The BEST or not the BEST?

    Posted by Car Reviews by Rob Davidson about 10 months ago
    “So what’s the best car , eh?”

    It’s almost inevitable: whenever someone finds out I commit Auto Journalism for a living the question eventually emerges: “So , what’s the best car , eh?”. I don’t blame anyone for asking. I’ve most likely just finished telling them I drive fifty-odd cars every year. I drive at least one new car every week. So surely to Christ I should know what the “best” car is then, eh? The truth , however , is always a little disappointing to the questioner: there are no “BEST” cars. 

    So the BAD cars are….?

    Everyone has different reasons for wanting/needing a vehicle. Some just need a beater to get from Point A to Point B. Some need to emotionally commit to their car , they need to love it. Some need to hate it. 
    While there are some cars I would never consider buying the astonishing fact is there are almost no “BAD” cars any more. Not in North America. The era of the disposable Pony or the inflammable Volkswagen or the dependably awful British Car (definition of British Engineering? ”Never Give Up On A Bad Idea”) are long gone: cars have never been safer , more dependable or ,frankly,  more homogenous.

    Picking the Best

    Yet every year about 60 or so auto journalists from right across Canada vote on “The BEST” car in Canada. I’m part of that group. Every single one of us knows there are no “best” cars. And every year we end up picking one. This year was no exception.
    As I write this the field for Canadian Car Of The Year has been winnowed down from dozens of entries to just three finalists. I’m not even remotely surprised by the finalists – they’re all excellent cars. But I also know on a different day three other cars might very well have been chosen. And they would have been deserving as well.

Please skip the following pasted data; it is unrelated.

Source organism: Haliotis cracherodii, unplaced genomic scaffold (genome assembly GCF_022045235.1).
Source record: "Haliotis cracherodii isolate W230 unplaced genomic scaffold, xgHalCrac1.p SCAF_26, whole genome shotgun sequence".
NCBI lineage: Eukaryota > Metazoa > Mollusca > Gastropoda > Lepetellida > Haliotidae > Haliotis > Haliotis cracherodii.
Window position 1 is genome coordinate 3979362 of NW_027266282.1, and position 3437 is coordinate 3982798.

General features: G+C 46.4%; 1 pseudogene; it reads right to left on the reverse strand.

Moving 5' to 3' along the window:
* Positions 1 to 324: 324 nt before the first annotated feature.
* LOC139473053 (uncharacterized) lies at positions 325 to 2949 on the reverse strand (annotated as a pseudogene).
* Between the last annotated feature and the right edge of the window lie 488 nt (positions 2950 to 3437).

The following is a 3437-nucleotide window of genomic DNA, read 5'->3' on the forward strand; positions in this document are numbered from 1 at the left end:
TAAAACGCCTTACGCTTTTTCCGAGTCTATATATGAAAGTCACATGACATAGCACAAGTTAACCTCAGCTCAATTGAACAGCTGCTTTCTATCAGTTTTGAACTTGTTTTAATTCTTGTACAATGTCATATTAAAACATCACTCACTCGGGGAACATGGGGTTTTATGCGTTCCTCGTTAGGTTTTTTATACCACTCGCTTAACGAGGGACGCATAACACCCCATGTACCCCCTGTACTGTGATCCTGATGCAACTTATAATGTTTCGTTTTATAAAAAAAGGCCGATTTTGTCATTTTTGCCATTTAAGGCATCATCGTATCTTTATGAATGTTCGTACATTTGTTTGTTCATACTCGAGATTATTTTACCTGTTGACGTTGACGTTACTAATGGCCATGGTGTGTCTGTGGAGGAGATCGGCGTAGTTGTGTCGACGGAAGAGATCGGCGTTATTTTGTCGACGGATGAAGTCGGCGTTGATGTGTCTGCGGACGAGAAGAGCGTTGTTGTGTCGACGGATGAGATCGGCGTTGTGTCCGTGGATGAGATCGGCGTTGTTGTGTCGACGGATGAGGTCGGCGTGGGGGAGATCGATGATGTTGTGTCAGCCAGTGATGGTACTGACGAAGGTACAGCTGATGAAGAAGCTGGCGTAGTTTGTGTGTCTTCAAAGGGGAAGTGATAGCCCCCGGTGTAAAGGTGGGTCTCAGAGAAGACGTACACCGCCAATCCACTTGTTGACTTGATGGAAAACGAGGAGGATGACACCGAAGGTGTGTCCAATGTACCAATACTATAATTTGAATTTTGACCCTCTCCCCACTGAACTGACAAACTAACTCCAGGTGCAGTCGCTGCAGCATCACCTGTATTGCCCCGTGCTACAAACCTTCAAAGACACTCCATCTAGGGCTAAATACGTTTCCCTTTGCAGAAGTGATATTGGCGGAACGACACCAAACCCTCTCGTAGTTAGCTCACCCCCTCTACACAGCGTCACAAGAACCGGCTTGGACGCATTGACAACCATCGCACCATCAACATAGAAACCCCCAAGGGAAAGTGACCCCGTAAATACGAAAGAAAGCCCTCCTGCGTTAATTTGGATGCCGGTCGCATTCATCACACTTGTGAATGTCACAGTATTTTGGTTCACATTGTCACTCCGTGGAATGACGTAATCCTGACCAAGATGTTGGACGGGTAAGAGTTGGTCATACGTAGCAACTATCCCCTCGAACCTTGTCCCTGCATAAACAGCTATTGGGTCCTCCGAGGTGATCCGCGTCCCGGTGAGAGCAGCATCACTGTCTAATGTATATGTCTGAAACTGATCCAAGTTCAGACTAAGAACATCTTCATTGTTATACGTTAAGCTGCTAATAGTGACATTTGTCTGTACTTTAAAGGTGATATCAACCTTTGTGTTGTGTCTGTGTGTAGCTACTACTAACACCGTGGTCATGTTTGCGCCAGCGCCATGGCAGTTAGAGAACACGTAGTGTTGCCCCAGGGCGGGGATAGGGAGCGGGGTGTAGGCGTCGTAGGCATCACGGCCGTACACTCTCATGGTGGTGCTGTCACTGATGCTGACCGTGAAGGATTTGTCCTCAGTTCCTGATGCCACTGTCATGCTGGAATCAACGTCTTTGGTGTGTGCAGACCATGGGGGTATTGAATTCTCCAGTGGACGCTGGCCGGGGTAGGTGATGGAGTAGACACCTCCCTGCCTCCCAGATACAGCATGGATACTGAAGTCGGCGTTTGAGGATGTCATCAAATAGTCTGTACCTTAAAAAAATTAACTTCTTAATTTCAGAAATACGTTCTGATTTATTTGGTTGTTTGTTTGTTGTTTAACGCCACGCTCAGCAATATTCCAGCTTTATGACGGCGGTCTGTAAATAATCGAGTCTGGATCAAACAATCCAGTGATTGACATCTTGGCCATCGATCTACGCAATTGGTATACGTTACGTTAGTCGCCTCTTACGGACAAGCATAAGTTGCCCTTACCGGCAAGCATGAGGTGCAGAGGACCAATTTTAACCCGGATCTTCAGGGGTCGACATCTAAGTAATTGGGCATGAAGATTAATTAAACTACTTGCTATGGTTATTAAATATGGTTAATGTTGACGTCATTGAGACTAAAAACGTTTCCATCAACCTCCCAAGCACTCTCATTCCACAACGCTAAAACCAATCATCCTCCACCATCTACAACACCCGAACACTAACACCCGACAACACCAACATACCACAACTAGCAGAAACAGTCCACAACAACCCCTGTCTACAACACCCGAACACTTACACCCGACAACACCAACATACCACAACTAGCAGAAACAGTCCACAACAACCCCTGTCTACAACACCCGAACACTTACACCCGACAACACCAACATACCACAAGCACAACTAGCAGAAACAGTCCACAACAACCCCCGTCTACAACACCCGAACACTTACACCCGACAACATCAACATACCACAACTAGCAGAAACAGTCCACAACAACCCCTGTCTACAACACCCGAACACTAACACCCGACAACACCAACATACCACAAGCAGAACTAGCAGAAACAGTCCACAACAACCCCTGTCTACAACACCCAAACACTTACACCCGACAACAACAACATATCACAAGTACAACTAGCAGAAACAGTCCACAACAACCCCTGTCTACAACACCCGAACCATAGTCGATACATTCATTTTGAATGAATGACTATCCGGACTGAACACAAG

So here’s how it to separate the wheat from the….er…wheat.

    This year the rules underwent a substantial change and journalists were expected to keep records of any cars that were on the “list of entries”. Supposedly the list was compiled from every car that is to be sold in Canada for the next calendar year. Which is an impossibility. Manufacturers are always going to have surprise additions to their line up. But every year a list gets made. The cars are divided up into categories: Best Small Car , Best Large Family Car , best Performance Car etc. (there are also several categories for SUV’s , CUV’s and trucks but for this article we’re just talking about cars.) 
    So over the course of last spring , summer and fall I drove as many cars on the list of entries as possible: Mercedes Benz C Class convertible , Mazda 3 , Mazda CX5 , Mazda Miata/MX5 , Hyundai Sonata , Honda CRV and so on and so on , keeping meticulous records of performance , noise , handling and so on.